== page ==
Workers with disabilities will be able to claim up to £60,000 per year to help pay for workplace adjustments when the government increases the cap on the Access to Work grant this spring.
From 1 April those who qualify for the scheme will be able to claim up to £59,200 annually, up from the current £57,200 maximum, to help pay for any additional support they might need at work, from workplace adaptations, assistive technology, transport and interpreters, the Department for Work and Pensions has said.
Staff with disabilities
More than 27,000 workers received support under the Access to Work Scheme last year and were able to claim for equipment such as adjustable desks, IT equipment and voice recognition software to help them in their roles.
There was a 34% increase in the level of funding awarded to those with mental health conditions, while Access to Work provision for those with learning disabilities rose by 22%.
The government increased the maximum grant available under the scheme by more than a third last year – up until 31 March 2018, eligible workers had only been able to claim a maximum of £42,100. The amount of funding available is reviewed each year.
The minister for disabled people, health and work, Sarah Newton, said: “Access to Work provides tailored support to thousands across the country, ensuring a disability or health condition is not a barrier to achieve someone’s career aspirations.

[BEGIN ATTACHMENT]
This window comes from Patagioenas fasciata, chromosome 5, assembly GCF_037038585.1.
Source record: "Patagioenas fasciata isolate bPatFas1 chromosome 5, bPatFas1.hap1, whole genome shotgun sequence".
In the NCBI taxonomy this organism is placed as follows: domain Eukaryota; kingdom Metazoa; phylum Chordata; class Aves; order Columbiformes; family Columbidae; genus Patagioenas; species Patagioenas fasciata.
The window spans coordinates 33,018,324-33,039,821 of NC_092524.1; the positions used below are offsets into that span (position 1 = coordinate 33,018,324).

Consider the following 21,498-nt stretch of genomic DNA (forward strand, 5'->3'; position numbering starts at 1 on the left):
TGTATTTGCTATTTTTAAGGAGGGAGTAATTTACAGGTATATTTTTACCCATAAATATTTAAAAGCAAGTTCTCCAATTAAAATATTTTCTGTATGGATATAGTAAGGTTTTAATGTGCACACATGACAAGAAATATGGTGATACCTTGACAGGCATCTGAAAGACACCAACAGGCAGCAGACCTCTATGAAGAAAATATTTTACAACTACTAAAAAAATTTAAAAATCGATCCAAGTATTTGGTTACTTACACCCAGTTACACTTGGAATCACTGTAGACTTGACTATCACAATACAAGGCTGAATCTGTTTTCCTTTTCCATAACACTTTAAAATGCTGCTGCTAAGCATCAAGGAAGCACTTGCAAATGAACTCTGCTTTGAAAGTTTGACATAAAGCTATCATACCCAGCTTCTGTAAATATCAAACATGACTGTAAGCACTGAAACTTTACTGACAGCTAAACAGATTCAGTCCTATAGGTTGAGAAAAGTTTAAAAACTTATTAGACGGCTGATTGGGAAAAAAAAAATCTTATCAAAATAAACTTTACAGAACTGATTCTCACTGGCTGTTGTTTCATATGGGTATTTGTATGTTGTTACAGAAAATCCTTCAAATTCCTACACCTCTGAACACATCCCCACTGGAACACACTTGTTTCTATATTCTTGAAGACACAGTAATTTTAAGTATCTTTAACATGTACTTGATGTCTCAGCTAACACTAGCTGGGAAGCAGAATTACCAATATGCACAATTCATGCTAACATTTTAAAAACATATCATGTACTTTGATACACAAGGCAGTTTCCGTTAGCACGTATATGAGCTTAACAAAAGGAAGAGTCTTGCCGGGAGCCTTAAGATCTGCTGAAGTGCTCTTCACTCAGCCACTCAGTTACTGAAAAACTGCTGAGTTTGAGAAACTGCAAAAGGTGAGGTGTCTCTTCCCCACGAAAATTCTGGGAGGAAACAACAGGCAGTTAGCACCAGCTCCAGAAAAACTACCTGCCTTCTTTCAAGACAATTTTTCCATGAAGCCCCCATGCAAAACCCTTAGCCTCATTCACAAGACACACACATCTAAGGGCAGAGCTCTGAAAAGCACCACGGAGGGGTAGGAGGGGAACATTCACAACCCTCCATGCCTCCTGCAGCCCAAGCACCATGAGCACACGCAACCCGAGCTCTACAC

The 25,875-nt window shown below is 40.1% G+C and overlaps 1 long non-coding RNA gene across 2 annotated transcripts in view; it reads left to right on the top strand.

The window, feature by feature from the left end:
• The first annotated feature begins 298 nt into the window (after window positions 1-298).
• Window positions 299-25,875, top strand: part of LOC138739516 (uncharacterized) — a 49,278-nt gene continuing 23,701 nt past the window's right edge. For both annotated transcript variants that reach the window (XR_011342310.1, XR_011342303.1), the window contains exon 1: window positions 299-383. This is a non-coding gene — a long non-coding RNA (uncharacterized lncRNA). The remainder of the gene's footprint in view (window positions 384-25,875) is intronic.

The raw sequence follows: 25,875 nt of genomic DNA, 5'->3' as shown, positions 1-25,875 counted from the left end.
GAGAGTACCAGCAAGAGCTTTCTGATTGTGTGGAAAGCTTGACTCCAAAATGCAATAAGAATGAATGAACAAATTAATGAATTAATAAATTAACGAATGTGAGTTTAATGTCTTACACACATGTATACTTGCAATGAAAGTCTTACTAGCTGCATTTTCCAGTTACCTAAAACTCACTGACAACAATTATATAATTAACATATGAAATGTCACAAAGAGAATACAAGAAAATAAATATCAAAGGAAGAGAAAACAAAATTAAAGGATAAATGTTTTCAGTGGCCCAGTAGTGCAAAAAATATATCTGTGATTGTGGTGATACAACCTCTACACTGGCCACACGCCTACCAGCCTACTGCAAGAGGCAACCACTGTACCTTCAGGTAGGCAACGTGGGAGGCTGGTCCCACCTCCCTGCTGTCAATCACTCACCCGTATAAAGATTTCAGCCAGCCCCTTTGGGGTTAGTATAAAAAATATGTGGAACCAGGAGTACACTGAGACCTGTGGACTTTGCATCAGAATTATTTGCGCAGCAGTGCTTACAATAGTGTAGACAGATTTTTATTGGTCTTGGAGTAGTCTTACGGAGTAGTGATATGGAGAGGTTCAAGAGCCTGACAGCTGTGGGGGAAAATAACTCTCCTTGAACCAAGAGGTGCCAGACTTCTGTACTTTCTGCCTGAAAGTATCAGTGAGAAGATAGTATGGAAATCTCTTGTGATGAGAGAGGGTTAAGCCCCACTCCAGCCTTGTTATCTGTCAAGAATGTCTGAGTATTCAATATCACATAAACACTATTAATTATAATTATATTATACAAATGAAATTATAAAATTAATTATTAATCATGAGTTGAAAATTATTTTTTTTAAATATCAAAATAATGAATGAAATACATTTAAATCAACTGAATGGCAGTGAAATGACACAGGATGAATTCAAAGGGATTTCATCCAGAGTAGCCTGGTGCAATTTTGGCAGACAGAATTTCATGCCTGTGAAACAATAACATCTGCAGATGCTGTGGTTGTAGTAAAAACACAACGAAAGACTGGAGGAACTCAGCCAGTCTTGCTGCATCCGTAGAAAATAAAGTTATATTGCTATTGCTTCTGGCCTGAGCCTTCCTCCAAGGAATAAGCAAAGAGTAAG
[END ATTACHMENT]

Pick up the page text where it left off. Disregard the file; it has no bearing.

“By extending this grant even more people can benefit from this personalised scheme, and more disabled people can thrive in the workplace.”
According to the Office for National Statistics there are around 3.8 million people with a disability in employment. This equates to 50.7% of the working-age disabled population, compared with 80.1% of the non-disabled working-age population in work.
In November the government published a voluntary framework to help employers report on how many of their staff have a health condition or disability. This, the government believes, will help increase transparency around which roles and organisations those with disabilities are involved in.